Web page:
Our minds on media.

Musings on the effects of media on cognition.

RSS, the Long Tail and iTunes

Chris Anderson of the Long Tail blog identified a trend in commerce that he calls the Long Tail some issues ago in Wired Magazine. To summarize his observation, most (offline) stores have a limitation of physical capacity that keeps them from selling everything under the sun to you. The problem is, you didn’t know that some of the more “nichy” things out there under the sun were things that you wanted. Online commerce is allowing this situation to change. Netflix is giving you access to movies that Blockbuster can’t store on its shelves. Amazon.com is getting you books that Barnes & Noble can’t store on its shelves. And ebay getting you stuff that your neighbors can’t store in their garages. With some help from his friend Kevin Laws over at VentureBlog, Chris Anderson has tied the concept of the Long Tail to RSS now . The general comparison made concerning the two of them is that RSS is “Tivo for the Web” — an insightful comparison. (I would say that RSS is the TV schedule that the Tivo downloads and Bloglines and NetNewsWire are the Tivo for the web, but let’s not mince metaphors.) RSS, for me, changed the way that I read the web. Until the advent of NetNewsWire reading on the web had become a hunt and gather kind of task where I would hit the big sites, Plastic, Slashdot, Salon and hope to find something I was interested in. Nowadays I read the web like I would the New York Times (the paper version) — fishing through a lot of headlines looking for the articles that peak my interest, but all in one place. And as Steven Johnson pointed out in a slightly related article “Tool for Thought” content aggregation systems like his DevonThink or NetNewsWire work is because you’re doing 90% of the filtering. This might seem to point to the fact that the more “atomitized” RSS feeds become, the more useful they’ll be [1]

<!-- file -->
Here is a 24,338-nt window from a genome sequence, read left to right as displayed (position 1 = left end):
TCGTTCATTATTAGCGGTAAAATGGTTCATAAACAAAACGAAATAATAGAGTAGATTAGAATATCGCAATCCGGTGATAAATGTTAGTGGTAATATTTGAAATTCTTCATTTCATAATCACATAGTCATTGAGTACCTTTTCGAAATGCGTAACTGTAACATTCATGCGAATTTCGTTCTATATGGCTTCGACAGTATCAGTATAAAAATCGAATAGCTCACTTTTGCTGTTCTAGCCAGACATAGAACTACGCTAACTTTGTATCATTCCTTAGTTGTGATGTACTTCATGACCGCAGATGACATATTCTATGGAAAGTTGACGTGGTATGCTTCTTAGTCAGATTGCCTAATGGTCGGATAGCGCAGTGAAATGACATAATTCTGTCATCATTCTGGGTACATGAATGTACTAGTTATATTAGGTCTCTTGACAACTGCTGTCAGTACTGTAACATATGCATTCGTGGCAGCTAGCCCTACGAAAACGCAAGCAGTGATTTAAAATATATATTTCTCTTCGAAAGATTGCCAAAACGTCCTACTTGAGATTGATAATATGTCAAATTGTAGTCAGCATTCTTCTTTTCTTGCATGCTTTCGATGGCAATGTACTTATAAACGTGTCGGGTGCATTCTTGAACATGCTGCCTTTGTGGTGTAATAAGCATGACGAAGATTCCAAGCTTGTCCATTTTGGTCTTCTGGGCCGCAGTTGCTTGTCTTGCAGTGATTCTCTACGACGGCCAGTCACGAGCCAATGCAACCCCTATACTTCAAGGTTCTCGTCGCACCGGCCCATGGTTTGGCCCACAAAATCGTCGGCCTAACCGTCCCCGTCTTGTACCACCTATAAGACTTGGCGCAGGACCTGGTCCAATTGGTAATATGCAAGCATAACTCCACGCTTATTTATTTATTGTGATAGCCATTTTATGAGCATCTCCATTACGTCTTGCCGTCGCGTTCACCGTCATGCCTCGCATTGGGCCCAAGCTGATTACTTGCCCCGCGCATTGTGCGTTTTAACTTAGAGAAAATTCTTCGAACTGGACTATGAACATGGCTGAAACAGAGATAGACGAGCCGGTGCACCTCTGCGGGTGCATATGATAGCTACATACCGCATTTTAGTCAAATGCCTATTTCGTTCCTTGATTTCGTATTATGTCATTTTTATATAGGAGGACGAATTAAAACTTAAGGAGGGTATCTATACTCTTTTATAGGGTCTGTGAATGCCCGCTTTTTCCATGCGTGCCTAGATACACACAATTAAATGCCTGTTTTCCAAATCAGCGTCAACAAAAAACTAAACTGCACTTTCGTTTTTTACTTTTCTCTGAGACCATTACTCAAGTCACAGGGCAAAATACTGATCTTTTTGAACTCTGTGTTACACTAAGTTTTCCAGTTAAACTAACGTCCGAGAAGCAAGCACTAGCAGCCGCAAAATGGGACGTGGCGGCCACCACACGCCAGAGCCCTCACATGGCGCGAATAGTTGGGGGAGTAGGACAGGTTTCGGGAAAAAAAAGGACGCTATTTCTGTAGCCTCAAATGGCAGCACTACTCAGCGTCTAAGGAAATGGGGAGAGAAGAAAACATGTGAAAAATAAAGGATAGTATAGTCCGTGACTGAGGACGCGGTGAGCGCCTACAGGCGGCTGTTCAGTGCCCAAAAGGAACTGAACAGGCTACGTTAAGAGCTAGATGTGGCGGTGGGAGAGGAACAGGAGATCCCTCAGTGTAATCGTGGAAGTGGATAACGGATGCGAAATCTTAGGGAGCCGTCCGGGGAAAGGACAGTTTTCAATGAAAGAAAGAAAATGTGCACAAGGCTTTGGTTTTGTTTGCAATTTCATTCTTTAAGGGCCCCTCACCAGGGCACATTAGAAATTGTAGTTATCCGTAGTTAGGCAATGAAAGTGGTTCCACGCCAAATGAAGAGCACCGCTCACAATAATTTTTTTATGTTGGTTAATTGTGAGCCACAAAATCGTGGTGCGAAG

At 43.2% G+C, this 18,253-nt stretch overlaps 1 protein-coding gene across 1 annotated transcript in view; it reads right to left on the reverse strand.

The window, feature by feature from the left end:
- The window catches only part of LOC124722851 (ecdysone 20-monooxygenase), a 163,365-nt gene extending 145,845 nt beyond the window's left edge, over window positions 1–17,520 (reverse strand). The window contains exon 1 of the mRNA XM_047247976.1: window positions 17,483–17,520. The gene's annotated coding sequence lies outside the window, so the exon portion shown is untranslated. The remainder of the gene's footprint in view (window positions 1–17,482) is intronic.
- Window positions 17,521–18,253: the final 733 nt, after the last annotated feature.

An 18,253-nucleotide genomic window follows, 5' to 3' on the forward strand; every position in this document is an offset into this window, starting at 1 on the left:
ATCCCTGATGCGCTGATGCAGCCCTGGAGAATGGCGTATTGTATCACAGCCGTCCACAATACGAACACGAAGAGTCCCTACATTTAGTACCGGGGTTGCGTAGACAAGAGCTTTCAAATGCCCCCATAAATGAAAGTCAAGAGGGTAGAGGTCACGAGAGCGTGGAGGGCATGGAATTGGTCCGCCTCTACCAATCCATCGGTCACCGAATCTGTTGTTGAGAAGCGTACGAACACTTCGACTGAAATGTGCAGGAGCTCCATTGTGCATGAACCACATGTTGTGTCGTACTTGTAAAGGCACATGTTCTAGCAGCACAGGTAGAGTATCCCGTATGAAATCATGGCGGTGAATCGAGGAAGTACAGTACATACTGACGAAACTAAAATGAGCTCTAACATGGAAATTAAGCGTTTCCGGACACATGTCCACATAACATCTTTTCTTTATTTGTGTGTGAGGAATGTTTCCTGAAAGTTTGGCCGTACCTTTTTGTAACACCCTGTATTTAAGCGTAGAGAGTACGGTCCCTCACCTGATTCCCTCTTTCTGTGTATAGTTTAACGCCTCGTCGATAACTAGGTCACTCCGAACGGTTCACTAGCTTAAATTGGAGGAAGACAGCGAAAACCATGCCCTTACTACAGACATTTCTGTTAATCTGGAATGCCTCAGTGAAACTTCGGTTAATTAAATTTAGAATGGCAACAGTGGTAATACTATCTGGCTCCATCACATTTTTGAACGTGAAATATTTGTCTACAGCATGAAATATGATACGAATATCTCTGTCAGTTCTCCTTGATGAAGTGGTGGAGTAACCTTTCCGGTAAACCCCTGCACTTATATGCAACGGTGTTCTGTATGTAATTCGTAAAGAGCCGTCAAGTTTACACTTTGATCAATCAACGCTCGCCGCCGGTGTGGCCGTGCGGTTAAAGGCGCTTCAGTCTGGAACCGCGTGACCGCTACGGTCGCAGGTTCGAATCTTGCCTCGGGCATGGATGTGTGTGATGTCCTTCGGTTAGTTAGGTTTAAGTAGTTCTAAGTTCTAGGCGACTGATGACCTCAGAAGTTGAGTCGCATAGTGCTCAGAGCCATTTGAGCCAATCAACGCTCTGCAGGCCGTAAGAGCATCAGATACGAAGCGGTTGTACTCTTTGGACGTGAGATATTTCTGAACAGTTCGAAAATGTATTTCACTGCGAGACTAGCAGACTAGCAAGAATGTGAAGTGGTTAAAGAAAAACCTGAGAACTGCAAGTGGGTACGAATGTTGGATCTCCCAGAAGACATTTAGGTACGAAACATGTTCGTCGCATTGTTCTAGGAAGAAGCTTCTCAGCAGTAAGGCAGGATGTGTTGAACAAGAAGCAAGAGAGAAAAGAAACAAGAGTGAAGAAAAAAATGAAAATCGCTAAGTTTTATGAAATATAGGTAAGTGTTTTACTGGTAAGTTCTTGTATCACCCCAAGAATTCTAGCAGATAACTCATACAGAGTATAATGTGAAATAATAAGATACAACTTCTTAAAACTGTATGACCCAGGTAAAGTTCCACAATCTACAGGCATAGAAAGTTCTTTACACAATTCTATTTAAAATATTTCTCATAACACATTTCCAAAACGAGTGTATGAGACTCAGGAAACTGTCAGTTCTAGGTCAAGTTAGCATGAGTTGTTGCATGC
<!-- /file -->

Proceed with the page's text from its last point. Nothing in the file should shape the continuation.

RSS services have also given us the ability to keep up with the ongoings of the niche markets and suppliers of the Long Tail. As Chris Anderson puts it:

The reason this is so important to driving demand down the Tail is that RSS feeds can provide a constant stream of links and suggestions for products and media that you otherwise wouldn’t have heard of. Best of all, they don’t have to be from conventional media and blogs; they can simply be notifications of availability or updates on what’s selling where.

Chris mentions netflix specifically and I just wanted to point out another one: iTunes [note: this link only works with the Apple iTunes software]. So now, while I’m browsing RSS feeds, looking for articles of note, I can get the latest updates on the iTunes music store. What I would rather have is updates on the bands that I like, but I figure we’ll eventually get there as well.

[1] By “atomitized” I don’t mean the Atom feed service, but just breaking-down-into-smallest-component. And obviously there are limits.

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